György Vashegyi rehearses with the Orfeo Orchestra and Purcell Choir
© Jázon Kóvats

“We work in three categories,” Vashegyi says. “The first is well-known masterpieces that were never performed on period instruments in Hungary, like Purcell’s Fairy-Queen. The second is pieces that were part of the standard repertoire in other parts of Europe but never played at all in Hungary, by composers like Couperin, Handel and Telemann. And the third is ‘absolute discoveries’ that have not been played since the 17th, 18th and 19th centuries.”

Among the latter are works by Joseph Haydn’s younger brother Johann Michael, for whom Vashegyi is greatly enthusiastic. He has recorded two of the younger Haydn’s oratorios with his ensembles, and with 340 volumes of his scores in Hungarian archives, there’s plenty more to choose from. Vashegyi is also an enthusiastic promoter of Gregor Joseph Werner, a composer who preceded Joseph Haydn in the Esterházy’ service. “I firmly believe that giving Werner his due and revealing his life’s work will be one of the greatest discoveries in the European early music repertoire over the next decade. He is the equal of Handel’s best work,” Vashegyi says.

Esterházy Palace, Fertőd
© Péter Szvitek | Wikimedia Commons

Very early on, Vashegyi also recognized the practical and symbolic value of Esterházy Palace and the legacy of Joseph Haydn’s work there. “We decided to build a cult around Haydn,” he says. His ensembles have performed and recorded Haydn’s music at Esterházy Palace regularly since 1991, including a monumental seven-year project launched in 2002 to perform all 92 of the symphonies the composer wrote before embarking for London in 1791. For Vashegyi, the palace represents an ideal synthesis of site and sound.

“This is the Versailles of Central Europe, you can’t compare it to anything else,” he says. “We’re in the ceremonial hall where most of Haydn’s symphonies were probably performed, with the same number of musicians Haydn used, playing the same instruments. It’s a unique combination.”

Castor et Pollux will be the sixth Rameau opera recorded by Vashegyi (at the upcoming performance in Budapest) with his ensembles. In historical terms, it is arguably not the most significant. Rameau’s first opera, Hippolyte et Aricie, which premiered in 1733, broke the norms for French opera established by the reigning king of the genre, Jean-Baptiste Lully.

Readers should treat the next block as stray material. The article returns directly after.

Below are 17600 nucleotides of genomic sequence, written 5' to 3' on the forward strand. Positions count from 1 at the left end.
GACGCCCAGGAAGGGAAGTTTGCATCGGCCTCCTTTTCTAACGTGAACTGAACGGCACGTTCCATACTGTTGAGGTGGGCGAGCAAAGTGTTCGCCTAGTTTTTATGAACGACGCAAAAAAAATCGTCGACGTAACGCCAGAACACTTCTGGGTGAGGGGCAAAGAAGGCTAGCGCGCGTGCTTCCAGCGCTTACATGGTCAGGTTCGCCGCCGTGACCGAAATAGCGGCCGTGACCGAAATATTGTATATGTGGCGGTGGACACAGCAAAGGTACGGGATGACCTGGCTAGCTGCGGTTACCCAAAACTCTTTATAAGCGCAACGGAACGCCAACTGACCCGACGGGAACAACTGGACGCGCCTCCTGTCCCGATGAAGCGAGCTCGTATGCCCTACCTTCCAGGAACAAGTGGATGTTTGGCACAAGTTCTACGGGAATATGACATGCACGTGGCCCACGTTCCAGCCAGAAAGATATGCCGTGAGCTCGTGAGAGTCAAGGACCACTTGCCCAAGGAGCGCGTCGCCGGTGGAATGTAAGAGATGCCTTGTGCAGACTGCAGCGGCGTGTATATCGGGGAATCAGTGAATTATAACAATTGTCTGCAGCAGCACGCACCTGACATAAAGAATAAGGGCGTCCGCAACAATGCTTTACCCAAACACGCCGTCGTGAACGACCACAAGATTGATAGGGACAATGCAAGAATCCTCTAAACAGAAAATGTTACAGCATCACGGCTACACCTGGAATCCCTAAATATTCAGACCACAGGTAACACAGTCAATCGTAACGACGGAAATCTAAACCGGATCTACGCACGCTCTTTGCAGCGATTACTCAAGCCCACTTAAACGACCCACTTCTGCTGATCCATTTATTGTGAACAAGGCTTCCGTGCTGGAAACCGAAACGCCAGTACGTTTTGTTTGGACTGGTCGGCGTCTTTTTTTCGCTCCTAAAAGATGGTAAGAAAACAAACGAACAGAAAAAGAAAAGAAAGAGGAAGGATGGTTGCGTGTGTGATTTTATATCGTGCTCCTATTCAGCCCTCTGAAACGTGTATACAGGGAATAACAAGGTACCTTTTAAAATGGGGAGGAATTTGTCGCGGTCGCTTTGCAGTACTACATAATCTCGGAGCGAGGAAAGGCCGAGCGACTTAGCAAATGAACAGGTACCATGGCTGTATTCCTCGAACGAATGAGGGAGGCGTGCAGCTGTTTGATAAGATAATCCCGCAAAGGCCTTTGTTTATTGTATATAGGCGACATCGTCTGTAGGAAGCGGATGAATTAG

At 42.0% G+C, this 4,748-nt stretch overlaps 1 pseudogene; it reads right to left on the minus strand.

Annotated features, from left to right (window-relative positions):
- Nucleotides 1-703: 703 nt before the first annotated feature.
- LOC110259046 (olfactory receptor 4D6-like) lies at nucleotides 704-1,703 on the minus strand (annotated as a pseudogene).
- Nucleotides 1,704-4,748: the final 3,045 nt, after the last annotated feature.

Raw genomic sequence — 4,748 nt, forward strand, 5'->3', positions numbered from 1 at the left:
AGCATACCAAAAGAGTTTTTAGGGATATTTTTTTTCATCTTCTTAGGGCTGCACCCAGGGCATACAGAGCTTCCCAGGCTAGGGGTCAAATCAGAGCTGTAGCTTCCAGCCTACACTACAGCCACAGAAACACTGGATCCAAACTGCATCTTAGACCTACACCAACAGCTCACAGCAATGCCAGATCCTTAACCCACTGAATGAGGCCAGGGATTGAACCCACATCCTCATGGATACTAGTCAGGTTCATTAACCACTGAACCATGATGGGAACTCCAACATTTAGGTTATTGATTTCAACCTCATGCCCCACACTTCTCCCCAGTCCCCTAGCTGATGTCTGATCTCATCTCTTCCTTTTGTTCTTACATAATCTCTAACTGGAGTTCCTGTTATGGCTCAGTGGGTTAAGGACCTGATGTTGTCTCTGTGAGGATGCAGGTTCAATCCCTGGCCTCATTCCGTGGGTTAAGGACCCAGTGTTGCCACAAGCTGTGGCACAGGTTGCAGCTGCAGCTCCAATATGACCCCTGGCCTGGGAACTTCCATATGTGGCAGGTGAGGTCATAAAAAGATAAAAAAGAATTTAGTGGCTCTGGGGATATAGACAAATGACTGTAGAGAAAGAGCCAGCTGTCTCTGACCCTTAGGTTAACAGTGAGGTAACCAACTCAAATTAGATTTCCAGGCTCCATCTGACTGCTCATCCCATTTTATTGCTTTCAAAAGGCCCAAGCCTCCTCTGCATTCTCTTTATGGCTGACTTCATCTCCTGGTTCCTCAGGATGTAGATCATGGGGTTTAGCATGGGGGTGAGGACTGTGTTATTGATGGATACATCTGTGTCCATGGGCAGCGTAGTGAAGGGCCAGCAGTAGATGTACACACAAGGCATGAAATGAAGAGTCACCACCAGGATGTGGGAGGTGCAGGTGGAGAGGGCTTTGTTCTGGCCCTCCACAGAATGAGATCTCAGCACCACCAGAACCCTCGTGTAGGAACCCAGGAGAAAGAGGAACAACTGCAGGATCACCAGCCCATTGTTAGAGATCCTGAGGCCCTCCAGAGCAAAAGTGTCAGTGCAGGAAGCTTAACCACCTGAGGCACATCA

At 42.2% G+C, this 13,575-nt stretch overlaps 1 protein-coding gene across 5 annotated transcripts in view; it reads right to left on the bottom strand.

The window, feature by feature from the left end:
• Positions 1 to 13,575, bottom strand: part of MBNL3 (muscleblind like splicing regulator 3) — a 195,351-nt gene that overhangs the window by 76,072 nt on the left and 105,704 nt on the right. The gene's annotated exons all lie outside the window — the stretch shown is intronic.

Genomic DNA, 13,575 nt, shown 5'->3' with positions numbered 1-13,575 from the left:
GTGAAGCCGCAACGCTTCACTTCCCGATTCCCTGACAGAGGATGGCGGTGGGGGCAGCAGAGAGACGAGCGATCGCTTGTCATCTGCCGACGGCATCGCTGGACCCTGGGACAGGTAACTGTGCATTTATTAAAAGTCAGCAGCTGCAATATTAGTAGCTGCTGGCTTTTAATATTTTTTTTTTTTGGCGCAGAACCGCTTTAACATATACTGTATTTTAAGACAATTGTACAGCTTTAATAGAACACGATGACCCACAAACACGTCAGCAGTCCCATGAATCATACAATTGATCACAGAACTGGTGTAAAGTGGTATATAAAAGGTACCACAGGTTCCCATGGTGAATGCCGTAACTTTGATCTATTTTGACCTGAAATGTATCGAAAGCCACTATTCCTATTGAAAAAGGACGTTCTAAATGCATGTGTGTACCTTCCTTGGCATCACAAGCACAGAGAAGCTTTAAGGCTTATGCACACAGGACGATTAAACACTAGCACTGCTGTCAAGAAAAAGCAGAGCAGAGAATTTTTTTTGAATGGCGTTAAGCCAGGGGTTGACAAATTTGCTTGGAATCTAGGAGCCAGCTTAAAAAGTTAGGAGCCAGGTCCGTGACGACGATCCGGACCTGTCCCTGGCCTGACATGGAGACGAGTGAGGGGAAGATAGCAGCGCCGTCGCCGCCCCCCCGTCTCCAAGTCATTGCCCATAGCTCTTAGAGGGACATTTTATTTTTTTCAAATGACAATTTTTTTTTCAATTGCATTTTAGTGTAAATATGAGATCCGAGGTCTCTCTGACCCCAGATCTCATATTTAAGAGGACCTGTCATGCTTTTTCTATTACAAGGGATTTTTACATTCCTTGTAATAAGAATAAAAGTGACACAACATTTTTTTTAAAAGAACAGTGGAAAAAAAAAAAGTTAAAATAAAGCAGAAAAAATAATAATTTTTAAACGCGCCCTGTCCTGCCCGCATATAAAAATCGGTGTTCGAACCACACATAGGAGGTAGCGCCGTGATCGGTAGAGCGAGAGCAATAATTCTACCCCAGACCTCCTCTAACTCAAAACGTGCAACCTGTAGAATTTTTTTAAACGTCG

Hippolyte was like an atomic bomb in French music history,” Vashegyi says. “Rameau found himself in the middle of a huge controversy, accused of not respecting Lully. I think in many ways Castor, written four years later, represents Rameau’s answer to his critics. He wanted to show them that he was able to do Lully’s style of opera, mixed with his own style. He could create supreme art while still respecting tradition.”

György Vashegyi conducts
© Jázon Kóvats

Most importantly for Vashegyi, the music is incomparable. “It’s not revolutionary, but I think it’s some of the most brilliant music ever written in France,” he says. “It has such incredible, rare beauty, it’s really very special.”

Rameau revised several of his operas for subsequent revivals, including Castor, which premiered in a second version in 1754. That has become the version most often performed and recorded, which is exactly why Vashegyi is using the 1737 version.

“We are not generalists, we are always looking for music that has not been played,” he says. “I think one of the best things we’ve done for Rameau up to now has been our recording of Dardanus, which included 40 minutes of music that had never been recorded.”

And Vashegyi has no qualms about taking such specialized music on the road.

“There’s no risk in performing Castor, because the music is so magnificent,” he says. “It will be a huge pleasure bringing it to the Concergebouw. I love the hall and I love the audiences there, which are fantastic. I’m very happy to have the opportunity to show them one of my most-loved pieces, music which is very close to my heart.”

György Vashegyi conducts Castor et Pollux at Bartók National Concert Hall on Thursday 2nd March, and the Concertgebouw on Saturday 4th March. This interview was sponsored by NTR ZaterdagMatinee.